The town of Fort William's origins are military. The area itself, at the westernmost end of the Great Glen fault that runs from Inverness, has historically been of great strategic and political importance to the control of the Highlands.
Much of the area's more renowned military stories revolve around the events leading up to and arising from the Jacobite risings of the mid-eighteenth century.
An important episode in this saga was the now infamous Massacre of the MacDonalds at Glencoe, when thirty-six people were slaughtered by soldiers they were housing and feeding, in order to make an example of their Chief's delay in signing an oath of allegiance to William III. (The museum holds objects and correspondence related to this event, including a facsimile of the letter giving the order for the massacre). For general background, please take a look at the Jacobite section of our website.
As well as holding a wealth of material relating to the Jacobite story, the museum also holds a fascinating collection of clothing, guns, medals, and other paraphernalia relating to the Highland regiments, from the Boer War to the Second World War.
One of our newest sections is the Commando Room which tells the story of the Commandos who trained in Lochaber during the Second World War. Download our Commando leaflet here.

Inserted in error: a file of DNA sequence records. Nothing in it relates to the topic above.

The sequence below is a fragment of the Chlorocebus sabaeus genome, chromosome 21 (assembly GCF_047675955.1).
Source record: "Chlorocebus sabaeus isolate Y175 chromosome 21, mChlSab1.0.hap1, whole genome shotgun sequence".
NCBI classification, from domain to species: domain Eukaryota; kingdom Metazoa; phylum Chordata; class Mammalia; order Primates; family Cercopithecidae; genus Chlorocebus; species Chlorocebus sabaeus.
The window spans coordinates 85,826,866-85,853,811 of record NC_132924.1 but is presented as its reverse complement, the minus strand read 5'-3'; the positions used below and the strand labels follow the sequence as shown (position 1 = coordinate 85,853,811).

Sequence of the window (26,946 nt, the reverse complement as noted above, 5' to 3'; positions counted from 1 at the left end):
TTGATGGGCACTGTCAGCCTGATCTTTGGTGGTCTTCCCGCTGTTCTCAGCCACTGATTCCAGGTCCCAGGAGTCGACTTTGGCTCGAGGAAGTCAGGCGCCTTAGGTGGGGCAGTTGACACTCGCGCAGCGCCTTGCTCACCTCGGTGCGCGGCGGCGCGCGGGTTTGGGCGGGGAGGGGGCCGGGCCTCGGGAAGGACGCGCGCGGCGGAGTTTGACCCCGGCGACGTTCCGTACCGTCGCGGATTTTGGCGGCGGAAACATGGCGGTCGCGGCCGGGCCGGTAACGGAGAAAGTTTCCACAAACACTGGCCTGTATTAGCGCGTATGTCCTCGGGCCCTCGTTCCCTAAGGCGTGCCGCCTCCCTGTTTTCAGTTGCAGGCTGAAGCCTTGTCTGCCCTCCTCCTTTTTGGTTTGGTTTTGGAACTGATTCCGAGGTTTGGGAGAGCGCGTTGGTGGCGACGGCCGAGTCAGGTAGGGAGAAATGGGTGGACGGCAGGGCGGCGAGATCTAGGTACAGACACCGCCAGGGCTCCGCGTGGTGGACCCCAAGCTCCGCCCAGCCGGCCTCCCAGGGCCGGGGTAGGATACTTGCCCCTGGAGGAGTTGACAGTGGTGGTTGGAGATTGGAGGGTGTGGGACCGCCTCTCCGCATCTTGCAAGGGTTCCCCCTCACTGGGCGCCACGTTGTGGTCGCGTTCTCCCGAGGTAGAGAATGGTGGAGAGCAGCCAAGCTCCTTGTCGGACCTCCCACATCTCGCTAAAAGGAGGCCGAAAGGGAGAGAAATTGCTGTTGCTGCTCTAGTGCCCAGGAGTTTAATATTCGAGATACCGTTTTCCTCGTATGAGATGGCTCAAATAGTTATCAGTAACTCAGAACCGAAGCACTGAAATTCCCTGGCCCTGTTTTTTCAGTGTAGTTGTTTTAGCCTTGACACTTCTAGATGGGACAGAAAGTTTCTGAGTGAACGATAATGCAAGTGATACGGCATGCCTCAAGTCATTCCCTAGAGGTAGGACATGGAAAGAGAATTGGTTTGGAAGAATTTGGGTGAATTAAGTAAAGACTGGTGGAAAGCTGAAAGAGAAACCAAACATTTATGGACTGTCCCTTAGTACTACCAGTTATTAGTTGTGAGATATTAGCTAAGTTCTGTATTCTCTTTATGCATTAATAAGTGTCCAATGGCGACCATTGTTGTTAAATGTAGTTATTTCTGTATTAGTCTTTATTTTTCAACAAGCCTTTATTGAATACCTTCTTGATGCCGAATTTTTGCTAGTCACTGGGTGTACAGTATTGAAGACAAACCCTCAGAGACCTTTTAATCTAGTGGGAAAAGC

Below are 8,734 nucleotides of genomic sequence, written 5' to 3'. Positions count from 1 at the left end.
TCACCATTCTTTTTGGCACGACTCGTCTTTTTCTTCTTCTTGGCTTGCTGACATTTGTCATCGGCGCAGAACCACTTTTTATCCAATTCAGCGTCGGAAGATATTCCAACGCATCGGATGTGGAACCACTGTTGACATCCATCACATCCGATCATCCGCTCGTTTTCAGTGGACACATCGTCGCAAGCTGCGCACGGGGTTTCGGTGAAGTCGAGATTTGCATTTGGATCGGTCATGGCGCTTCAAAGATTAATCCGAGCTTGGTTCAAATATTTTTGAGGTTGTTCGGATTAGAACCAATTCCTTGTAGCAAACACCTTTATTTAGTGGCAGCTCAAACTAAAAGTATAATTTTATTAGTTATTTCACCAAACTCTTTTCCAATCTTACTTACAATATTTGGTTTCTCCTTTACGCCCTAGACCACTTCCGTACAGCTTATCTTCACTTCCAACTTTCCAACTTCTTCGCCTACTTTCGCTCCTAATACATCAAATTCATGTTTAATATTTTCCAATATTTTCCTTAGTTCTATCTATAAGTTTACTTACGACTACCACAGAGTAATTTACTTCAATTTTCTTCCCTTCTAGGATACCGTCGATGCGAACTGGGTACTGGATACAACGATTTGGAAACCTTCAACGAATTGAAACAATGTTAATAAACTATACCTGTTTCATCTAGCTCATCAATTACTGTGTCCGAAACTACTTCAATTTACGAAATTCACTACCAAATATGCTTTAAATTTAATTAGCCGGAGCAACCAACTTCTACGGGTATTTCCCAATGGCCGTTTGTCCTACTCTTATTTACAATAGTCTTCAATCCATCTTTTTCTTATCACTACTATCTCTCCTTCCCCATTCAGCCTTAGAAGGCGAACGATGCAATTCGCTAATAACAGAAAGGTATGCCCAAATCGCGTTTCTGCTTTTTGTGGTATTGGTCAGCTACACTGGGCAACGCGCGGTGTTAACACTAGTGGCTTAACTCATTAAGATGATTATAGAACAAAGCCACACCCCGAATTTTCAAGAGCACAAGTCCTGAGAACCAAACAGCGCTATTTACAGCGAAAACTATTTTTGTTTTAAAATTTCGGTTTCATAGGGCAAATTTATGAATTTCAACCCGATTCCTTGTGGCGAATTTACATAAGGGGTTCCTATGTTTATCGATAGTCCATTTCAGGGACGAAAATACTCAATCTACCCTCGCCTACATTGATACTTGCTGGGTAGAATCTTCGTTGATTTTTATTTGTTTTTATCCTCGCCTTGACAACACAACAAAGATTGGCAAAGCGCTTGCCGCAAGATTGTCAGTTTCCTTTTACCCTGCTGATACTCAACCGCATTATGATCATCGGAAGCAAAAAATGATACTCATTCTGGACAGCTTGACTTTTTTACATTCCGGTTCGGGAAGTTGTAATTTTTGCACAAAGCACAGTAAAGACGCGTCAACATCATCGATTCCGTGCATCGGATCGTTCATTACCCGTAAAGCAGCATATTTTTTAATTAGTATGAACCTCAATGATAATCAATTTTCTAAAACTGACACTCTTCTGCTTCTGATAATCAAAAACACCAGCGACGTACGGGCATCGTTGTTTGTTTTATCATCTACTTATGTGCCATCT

The word 'Targe' was used for a shield in Old English. Targes in Scotland were usually round and were generally made of wood covered with leather and embossed and studded in brass. The leather on the back covered a thin steel plate attached to an arm strap and a hand grip. The inside of the targe was tightly packed with wool.
The central boss of the targe was, in some cases, false. The true boss lay beneath it and the unscrewed portion lined with horn acted as a drinking cup. If the boss had a spike set in it, the drinking cup required a finger held over the hole to prevent the liquid running out.
The targe pictured is from an eighteenth century pattern, with leather stretched over wood.